Inflation expectations have dropped sharply in the Reserve Bank's quarterly survey of the business sector.
Expectations for inflation two years ahead have dropped to 2.5 per cent, from 2.82 per cent in the previous survey, the steepest fall since the depths of the recession in March 2009.
Historically there is a close match between two-year inflation expectations and business pricing intentions, as reflected in the National Bank's monthly business outlook survey.
The inflation out-turn in December, when the consumers price index fell, was much weaker than forecasters, including those at the Reserve Bank, had expected.
"This may have prompted many to reassess the underlying inflation pressures within the economy," ASB economist Jane Turner said. "Nonetheless, the extent of the decline in expectations is slightly surprising, given in two years we would expect rebuilding activity in Canterbury to be driving a pick-up in construction prices and we see inflation rising back towards the higher end of the Reserve Bank's [1 to 3 per cent] target band."
The Reserve Bank survey also recorded a fall in average expectations of inflation one year ahead to 2.24 per cent from 2.71 per cent in the December quarter survey.
The bank's forecast for the inflation rate two years out is 2 per cent.
The current rate is 1.8 per cent but it was at a credibility-straining 5.3 per cent as recently as June last year, of which only 2 percentage points could be attributed to the October 2010 increase in the GST rate.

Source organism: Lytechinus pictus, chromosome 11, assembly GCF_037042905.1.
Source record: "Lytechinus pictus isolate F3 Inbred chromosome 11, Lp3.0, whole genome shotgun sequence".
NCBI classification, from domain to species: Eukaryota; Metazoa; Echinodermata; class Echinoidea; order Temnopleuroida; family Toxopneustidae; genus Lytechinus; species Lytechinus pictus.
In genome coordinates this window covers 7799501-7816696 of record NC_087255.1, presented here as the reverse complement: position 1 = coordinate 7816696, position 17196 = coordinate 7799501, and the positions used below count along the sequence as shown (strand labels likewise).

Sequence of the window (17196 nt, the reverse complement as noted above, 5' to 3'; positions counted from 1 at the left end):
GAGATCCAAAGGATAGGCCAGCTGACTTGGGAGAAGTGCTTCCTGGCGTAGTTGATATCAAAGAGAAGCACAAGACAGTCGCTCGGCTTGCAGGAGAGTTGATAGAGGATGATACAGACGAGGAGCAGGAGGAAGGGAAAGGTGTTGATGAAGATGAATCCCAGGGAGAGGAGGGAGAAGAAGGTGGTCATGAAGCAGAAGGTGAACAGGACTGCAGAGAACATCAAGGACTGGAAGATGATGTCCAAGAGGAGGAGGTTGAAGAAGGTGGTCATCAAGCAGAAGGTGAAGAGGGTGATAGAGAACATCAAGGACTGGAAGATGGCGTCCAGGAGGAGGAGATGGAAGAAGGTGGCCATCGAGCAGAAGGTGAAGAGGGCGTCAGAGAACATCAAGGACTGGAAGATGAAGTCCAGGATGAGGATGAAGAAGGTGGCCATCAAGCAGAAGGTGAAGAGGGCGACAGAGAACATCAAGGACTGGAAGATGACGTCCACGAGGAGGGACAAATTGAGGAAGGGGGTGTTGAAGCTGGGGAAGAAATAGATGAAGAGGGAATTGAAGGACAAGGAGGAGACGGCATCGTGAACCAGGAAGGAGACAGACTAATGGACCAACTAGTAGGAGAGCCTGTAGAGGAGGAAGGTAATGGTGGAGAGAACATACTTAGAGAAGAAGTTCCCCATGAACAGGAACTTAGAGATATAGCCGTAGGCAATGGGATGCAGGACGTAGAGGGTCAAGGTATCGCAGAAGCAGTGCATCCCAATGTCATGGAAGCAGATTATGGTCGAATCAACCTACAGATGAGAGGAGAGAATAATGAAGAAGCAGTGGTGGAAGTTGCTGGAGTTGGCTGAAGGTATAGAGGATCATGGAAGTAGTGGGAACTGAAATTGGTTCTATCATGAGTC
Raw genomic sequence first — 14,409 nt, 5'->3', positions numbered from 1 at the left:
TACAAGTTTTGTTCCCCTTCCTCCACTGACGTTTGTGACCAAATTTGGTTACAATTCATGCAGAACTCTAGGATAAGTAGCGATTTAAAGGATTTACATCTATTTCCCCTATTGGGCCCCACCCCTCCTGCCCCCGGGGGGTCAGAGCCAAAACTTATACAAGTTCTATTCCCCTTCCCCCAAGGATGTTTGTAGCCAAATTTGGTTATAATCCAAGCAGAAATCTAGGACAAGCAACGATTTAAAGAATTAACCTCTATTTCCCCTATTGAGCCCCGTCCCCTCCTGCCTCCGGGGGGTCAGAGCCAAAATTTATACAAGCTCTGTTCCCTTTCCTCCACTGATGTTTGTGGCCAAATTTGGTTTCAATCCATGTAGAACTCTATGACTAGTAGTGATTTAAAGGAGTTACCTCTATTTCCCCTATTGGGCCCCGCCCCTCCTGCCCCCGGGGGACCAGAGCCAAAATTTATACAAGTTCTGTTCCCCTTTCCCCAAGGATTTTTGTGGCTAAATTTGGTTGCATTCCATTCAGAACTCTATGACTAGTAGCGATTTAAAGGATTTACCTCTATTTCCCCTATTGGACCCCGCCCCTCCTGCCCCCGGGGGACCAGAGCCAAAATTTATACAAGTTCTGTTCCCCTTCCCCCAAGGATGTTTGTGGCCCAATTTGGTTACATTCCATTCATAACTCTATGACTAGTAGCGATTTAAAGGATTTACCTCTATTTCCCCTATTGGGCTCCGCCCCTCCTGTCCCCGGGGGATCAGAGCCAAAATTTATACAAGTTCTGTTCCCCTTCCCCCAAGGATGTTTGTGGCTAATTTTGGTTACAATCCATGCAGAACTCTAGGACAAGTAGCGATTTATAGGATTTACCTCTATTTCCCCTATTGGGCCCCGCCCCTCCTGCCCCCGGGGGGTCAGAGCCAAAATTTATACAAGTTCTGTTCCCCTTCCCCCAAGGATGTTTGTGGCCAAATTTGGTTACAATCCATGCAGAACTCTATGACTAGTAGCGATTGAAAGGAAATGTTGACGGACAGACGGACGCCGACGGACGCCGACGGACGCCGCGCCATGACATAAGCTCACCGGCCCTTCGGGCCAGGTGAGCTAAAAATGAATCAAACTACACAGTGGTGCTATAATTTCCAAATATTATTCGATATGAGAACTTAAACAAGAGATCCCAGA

Respondents' expectations of wage inflation have also eased, from 2.7 per cent to 2.4 per cent one year ahead, and from 3 to 2.8 per cent the next.
"We still expect inflation to be on the rise in two years' time, underpinned by reconstruction activity," Turner said.
"However, the Reserve Bank has plenty of breathing space around this future pick-up in inflation, as the survey suggests that wage- and price-setting behaviour remains well contained for now and the bank can be less concerned about the potential spillover into more generalised inflation pressures."
A separate survey, of households, recorded a drop in the median inflation expectations one year ahead to 3 per cent from 4 per cent in the previous quarterly poll.
The higher expectations may reflect the fact that the median expectation of the current inflation rate was also 3 per cent, when in fact it is 1.8 per cent, according to Statistics New Zealand.
They also expect house prices to be 3.1 per cent higher in a year's time, up from 2.5 per cent.